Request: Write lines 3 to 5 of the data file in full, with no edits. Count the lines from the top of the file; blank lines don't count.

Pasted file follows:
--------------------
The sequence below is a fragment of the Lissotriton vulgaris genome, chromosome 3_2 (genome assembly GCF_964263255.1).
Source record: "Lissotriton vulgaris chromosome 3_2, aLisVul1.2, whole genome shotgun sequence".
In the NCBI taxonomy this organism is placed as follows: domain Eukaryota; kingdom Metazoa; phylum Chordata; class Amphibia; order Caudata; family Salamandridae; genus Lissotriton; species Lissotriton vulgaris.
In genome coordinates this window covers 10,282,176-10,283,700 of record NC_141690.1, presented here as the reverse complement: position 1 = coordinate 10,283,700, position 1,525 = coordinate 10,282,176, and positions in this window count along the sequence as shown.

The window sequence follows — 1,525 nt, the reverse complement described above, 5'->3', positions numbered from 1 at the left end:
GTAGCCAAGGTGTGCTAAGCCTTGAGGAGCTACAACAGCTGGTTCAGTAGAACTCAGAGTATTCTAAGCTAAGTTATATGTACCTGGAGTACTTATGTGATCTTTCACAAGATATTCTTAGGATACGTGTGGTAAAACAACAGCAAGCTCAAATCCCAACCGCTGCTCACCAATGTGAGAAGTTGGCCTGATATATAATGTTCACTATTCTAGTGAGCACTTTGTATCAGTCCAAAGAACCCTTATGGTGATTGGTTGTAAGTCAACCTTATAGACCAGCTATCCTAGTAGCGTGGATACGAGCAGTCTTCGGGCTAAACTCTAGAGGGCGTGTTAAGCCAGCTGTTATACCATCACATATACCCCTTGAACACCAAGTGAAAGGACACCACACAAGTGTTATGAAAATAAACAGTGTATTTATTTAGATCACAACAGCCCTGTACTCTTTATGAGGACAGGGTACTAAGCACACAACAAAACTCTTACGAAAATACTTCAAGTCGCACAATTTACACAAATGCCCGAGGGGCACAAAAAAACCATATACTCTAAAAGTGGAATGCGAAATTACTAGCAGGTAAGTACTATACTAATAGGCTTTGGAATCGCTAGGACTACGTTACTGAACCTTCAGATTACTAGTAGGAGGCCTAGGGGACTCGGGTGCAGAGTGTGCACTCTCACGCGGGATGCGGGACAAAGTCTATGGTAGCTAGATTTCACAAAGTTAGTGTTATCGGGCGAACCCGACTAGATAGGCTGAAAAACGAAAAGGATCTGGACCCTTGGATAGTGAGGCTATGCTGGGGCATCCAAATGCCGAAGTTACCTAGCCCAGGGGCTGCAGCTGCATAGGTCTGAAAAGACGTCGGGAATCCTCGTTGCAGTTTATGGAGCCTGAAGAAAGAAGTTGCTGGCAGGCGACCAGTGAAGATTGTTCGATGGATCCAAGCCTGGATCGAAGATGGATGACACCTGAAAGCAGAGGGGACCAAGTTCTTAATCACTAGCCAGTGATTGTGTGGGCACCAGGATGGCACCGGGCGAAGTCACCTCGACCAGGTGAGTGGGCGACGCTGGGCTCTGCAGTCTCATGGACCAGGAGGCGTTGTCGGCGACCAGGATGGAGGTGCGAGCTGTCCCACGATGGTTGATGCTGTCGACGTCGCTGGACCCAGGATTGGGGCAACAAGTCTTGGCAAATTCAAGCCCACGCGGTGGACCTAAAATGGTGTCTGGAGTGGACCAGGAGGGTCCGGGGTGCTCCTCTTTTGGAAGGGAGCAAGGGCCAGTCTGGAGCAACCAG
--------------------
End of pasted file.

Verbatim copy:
In the NCBI taxonomy this organism is placed as follows: domain Eukaryota; kingdom Metazoa; phylum Chordata; class Amphibia; order Caudata; family Salamandridae; genus Lissotriton; species Lissotriton vulgaris.
In genome coordinates this window covers 10,282,176-10,283,700 of record NC_141690.1, presented here as the reverse complement: position 1 = coordinate 10,283,700, position 1,525 = coordinate 10,282,176, and positions in this window count along the sequence as shown.

The window sequence follows — 1,525 nt, the reverse complement described above, 5'->3', positions numbered from 1 at the left end: